Quick Fixes, Long-Lasting Effects

This is an archived article and the information in the article may be outdated. Please look at the time stamp on the story to see when it was last updated.

SCRANTON -- The streets in west Scranton will be lined with paint cans, toolboxes, and volunteers from all over the U.S., mostly teenagers who have come here on mission trips.

All week, they'll be fixing up houses for folks who need it.

This isn't your typical summer vacation but these aren't your typical kids either.

"I feel like the lady is going to be really proud of us, and I feel like I'm going to be really proud of us as well just to know that we made a lot of people happy," said Francesca Hathaway of Lake Placid, NY.

This isn't their home. In fact, many of them are very far away from home. They come from churches and schools all over the country. Organized by NeighborWorks, a community outreach organization, hundreds of volunteers will be doing odd jobs in the Scranton area this week.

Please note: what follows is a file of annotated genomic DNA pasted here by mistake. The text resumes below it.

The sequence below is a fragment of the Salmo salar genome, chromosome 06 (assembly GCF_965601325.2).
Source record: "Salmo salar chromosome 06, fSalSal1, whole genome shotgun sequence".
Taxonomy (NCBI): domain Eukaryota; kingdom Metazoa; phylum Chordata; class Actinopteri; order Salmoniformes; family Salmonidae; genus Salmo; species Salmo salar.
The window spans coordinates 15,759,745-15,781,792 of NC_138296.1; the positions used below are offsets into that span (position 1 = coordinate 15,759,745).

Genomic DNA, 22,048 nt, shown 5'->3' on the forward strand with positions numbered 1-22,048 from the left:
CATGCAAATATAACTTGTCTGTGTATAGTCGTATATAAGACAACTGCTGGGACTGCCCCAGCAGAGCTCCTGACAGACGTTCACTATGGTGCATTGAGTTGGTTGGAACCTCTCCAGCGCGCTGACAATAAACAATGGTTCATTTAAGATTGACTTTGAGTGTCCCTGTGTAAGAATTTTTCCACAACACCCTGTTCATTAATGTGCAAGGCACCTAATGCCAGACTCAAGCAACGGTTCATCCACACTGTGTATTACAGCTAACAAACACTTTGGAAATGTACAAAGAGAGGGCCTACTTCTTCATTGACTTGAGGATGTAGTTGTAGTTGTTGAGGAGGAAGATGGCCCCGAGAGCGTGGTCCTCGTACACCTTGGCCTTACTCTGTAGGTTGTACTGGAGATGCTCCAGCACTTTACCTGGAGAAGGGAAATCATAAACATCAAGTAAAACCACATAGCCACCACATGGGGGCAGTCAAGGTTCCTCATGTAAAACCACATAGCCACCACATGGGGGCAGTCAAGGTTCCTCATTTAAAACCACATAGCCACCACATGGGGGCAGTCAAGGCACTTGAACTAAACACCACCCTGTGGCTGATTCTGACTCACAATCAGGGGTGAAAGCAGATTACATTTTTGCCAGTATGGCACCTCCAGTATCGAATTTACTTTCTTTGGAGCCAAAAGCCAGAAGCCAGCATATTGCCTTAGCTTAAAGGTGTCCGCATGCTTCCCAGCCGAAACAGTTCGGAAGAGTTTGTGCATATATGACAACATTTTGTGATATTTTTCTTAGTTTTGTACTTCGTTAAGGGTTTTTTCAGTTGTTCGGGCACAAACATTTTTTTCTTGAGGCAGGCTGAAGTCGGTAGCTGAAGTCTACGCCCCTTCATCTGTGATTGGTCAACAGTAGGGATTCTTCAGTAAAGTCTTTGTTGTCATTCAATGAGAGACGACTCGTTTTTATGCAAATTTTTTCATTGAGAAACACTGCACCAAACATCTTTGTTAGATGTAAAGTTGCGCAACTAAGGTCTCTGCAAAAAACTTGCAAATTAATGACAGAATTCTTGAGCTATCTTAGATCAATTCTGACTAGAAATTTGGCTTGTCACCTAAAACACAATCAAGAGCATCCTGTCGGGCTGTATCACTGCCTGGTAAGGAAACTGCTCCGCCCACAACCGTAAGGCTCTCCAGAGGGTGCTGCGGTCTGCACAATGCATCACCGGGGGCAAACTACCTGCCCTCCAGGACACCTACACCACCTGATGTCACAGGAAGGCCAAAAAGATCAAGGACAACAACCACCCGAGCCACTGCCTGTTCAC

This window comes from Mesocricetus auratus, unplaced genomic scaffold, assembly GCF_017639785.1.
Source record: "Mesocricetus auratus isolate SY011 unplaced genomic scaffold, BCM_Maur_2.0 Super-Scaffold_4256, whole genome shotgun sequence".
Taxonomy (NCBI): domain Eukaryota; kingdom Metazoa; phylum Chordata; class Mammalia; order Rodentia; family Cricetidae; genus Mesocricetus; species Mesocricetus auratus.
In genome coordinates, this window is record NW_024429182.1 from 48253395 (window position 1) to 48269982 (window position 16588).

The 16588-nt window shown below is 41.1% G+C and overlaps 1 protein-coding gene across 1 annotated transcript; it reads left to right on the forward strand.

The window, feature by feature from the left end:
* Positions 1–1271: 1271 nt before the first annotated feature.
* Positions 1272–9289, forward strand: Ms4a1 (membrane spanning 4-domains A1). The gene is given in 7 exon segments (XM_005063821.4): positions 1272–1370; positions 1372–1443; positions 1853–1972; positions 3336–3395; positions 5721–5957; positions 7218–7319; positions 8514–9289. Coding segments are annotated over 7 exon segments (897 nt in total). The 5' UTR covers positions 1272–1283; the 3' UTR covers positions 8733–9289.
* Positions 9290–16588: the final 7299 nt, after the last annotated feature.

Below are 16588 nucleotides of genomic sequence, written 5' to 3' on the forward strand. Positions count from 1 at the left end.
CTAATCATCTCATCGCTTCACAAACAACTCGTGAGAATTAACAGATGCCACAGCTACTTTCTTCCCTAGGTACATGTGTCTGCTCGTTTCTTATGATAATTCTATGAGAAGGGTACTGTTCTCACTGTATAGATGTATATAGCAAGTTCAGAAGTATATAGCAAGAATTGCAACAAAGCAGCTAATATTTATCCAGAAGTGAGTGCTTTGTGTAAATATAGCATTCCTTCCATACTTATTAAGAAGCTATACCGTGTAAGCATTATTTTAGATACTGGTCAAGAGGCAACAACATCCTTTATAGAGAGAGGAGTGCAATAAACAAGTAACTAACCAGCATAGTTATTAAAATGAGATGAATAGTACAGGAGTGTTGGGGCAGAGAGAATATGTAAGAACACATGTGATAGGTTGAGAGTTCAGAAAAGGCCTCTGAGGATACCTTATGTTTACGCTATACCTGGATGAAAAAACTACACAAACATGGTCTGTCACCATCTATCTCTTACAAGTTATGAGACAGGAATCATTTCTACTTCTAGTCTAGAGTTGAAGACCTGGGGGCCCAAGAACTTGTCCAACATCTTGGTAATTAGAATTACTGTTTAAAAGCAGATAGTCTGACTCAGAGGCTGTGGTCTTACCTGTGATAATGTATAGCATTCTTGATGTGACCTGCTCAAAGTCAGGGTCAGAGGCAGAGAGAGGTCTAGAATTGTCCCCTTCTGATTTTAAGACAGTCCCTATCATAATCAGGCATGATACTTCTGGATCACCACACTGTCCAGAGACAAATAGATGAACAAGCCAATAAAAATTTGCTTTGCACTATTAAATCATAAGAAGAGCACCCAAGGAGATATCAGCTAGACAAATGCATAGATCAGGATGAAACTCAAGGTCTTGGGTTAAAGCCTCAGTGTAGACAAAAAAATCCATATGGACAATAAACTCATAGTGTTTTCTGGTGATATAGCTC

"I'm a really good scraper!"

They are sometimes learning skills they didn't know they had.

"Right now, I'm scraping and we're re doing the porch to make it more accessible for our resident," said Elise Pease Neugebauer of Annapolis, MD.

Crews will work on about 50 homes, mostly in west Scranton, throughout the week. Some of the jobs they're doing are to make the homes more accessible. Other jobs are just aesthetic, but they're just as valuable to the homeowner.

"I'm getting my railing done. It's all rusted out. These fine young people are doing the painting and all the work."

Theresa Naegele, 92, of Scranton says the rest of this summer will look a lot better with a freshly painted porch and garage door, little details that have gone forgotten.

"I have pride in my home, and it hasn't had any upkeep since my husband passed away, and that's 20 years about."

So, the outside of Theresa's home will match the way she's always felt about it. The volunteers will be fixing up and lifting spirits for the rest of the week.